M83 ‘Midnight City’ Official video
Princess Chelsea – The Cigarette Duet
The Naked And Famous – Young Blood
Other Lives – For 12 (Official Video)
tUnE-yArDs – Bizness (Official Video)
Memory Tapes “Yes I Know”
Chad Valley – Shell Suite (Warm Bodies Soundtrack)
St. Vincent – Cruel (Official Video)
Funeral Suits – All those friendly people
The Naked And Famous – Birds
Fujiya & Miyagi – Knickerbocker
I went to see John Martyn perform at Oxford New Theatre on 9th November 2008. Sadly, this was one of his last live performances as he passed away on 29th January the following year due to double pneumonia. He hadn’t been well for quite some time and the entire performance was given from a wheelchair, the result of the amputation in 2006 of his right leg, below the knee, due to a burst cyst. There is an excellent BBC documentary based around this period in Martyn’s life called ‘Johnny Too Bad’ which you can watch below should you be of a mind to:
The album that’s in the bag today is one I already owned on CD but is one of the few John Martyn vinyl records I own. It’s a used copy of ‘Grace & Danger’ that was recorded in ’79 and released in ’80. The only issue I have with this album is the inclusion of Phil Collins on backing vocals, because backing vocals should be just that, in the background, but the voice of Collins is too recognisable and, quite frankly, it annoys me that it is there. That having been said, this is another album full of great song writing and performances from Martyn. Despite occasional obvious 80’s production it’s an eminently listenable collection of songs that showcase so much of what Martyn was about. He was an honest performer who could make the listener feel the emotion that he transmitted, not in a cursory way, but deep down in the bones. Take ‘Hurt In Your Heart’ as an example, I find it to be a wonderfully emotional performance on the studio version, and live at the height of his powers, it was capable of causing the owners of the hardest hearts to suddenly have something in their eye, not a tear, of course not, probably an eyelash or something.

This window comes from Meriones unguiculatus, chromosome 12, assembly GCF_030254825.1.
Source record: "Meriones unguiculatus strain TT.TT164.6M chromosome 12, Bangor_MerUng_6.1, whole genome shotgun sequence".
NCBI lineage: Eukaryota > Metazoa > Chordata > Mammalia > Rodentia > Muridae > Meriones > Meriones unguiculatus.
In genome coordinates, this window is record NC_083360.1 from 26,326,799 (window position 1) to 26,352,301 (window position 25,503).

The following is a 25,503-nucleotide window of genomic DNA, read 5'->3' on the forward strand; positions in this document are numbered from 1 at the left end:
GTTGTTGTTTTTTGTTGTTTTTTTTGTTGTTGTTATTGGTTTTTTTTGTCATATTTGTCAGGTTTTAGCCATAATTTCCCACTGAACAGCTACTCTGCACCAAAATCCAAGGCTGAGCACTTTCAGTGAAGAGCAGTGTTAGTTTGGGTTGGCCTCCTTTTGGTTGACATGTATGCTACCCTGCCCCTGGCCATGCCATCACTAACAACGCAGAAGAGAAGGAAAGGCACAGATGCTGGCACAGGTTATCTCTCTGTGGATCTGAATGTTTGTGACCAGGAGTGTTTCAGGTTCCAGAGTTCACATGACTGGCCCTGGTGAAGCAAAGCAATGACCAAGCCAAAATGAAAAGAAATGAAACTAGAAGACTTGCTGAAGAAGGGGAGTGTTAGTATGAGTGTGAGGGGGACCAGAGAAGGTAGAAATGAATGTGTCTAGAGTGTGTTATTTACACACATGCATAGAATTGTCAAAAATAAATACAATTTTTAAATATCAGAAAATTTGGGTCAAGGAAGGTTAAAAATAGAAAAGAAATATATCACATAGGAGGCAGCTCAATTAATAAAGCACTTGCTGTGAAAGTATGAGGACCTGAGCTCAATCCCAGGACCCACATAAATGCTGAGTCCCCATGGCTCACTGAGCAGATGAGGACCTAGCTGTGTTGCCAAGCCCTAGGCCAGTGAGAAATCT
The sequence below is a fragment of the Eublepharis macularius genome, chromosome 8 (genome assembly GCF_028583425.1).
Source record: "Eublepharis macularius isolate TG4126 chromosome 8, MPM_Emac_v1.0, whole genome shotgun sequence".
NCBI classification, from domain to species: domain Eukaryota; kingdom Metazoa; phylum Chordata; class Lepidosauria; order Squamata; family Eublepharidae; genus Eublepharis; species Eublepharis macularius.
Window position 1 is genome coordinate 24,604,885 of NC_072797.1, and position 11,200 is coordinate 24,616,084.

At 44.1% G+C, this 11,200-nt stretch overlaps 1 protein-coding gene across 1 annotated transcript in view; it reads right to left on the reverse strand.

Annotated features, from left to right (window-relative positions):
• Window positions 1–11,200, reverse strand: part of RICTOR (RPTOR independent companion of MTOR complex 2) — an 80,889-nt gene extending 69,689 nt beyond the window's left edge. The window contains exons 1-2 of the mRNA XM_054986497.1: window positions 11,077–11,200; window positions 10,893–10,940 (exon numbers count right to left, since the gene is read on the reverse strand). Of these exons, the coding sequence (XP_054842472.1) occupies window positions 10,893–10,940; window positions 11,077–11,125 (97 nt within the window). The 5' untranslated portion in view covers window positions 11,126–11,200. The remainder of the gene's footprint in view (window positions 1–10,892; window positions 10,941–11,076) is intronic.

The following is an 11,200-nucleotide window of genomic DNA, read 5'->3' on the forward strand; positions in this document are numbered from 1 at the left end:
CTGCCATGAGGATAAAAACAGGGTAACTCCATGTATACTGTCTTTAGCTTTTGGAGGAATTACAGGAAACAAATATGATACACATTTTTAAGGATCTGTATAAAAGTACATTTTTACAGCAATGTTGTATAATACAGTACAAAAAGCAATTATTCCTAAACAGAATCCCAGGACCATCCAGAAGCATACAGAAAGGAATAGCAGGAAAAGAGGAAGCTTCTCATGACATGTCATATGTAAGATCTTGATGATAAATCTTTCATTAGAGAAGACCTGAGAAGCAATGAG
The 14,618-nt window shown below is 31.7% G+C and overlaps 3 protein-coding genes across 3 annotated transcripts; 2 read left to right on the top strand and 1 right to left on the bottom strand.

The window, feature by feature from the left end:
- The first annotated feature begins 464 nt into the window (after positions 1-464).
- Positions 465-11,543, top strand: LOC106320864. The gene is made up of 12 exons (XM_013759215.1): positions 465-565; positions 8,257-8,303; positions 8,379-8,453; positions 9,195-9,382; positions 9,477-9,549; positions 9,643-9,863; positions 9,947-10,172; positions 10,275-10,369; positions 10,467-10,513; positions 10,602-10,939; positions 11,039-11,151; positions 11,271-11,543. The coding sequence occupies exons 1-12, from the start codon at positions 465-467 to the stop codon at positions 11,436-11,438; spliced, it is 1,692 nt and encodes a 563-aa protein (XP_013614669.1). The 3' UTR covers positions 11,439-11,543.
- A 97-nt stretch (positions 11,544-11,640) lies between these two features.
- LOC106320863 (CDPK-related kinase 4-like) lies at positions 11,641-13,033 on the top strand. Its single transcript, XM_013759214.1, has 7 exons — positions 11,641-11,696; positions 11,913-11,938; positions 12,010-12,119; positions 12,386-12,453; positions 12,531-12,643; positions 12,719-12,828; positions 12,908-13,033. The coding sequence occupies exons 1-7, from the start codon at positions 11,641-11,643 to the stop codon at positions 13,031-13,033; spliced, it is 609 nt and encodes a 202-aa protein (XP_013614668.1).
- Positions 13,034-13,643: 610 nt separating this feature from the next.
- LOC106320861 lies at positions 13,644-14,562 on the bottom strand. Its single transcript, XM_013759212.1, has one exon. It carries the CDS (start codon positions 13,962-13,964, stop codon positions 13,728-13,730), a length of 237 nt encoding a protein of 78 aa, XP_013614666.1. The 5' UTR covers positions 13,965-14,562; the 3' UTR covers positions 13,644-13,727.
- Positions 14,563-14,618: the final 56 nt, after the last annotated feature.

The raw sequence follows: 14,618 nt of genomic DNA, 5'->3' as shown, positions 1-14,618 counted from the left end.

There are quite a few videos and suchlike in this post, but if you just watch one, then watch the one below, I just did, and damn, it gets me every time.
Looking back to it’s release in 1980, Angus MacKinnon of the NME wrapped up his album review as follows:
“It’s always been tempting to use the consistency and quiet, careful innovations of Martyn’s work as a stick with which to thrash at the monstrous dumbness of so much contemporary rock ‘n’ pop, but to do so is to render Martyn a disservice. ‘Grace & Danger’ is perfectly capable of recommending itself on its own considerable merits. It’s also the best album I’ve heard all year.”
That’s the thing about Martyn, he could have been Chris DeBurgh if he wanted to, but he always followed his own path, so often with extraordinary results. I would have no hesitation in stating that John Martyn is one of the greatest artists that this island has ever produced, though he never received the recognition he deserved, but I’m glad of that, because had he done so, then he may not have produced so perfect a body of work.